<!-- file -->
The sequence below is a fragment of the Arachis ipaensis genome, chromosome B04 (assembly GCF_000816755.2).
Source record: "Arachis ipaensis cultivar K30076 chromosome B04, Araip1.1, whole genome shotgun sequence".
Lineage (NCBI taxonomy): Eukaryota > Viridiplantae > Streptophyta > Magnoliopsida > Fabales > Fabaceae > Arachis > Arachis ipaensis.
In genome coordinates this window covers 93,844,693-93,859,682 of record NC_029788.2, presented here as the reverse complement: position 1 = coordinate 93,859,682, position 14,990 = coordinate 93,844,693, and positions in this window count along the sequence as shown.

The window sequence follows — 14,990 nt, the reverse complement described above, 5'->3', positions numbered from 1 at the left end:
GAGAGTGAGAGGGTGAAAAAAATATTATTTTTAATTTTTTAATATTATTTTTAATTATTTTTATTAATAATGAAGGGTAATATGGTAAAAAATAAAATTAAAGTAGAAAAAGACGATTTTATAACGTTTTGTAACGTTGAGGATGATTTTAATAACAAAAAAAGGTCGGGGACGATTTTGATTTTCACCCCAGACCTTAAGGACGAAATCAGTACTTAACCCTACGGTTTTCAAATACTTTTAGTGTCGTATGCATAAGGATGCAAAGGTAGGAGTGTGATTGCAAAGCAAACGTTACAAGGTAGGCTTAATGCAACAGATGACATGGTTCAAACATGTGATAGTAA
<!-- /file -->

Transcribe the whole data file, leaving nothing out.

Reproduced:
The sequence below is a fragment of the Arachis ipaensis genome, chromosome B04 (assembly GCF_000816755.2).
Source record: "Arachis ipaensis cultivar K30076 chromosome B04, Araip1.1, whole genome shotgun sequence".
Lineage (NCBI taxonomy): Eukaryota > Viridiplantae > Streptophyta > Magnoliopsida > Fabales > Fabaceae > Arachis > Arachis ipaensis.
In genome coordinates this window covers 93,844,693-93,859,682 of record NC_029788.2, presented here as the reverse complement: position 1 = coordinate 93,859,682, position 14,990 = coordinate 93,844,693, and positions in this window count along the sequence as shown.

The window sequence follows — 14,990 nt, the reverse complement described above, 5'->3', positions numbered from 1 at the left end:
GAGAGTGAGAGGGTGAAAAAAATATTATTTTTAATTTTTTAATATTATTTTTAATTATTTTTATTAATAATGAAGGGTAATATGGTAAAAAATAAAATTAAAGTAGAAAAAGACGATTTTATAACGTTTTGTAACGTTGAGGATGATTTTAATAACAAAAAAAGGTCGGGGACGATTTTGATTTTCACCCCAGACCTTAAGGACGAAATCAGTACTTAACCCTACGGTTTTCAAATACTTTTAGTGTCGTATGCATAAGGATGCAAAGGTAGGAGTGTGATTGCAAAGCAAACGTTACAAGGTAGGCTTAATGCAACAGATGACATGGTTCAAACATGTGATAGTAA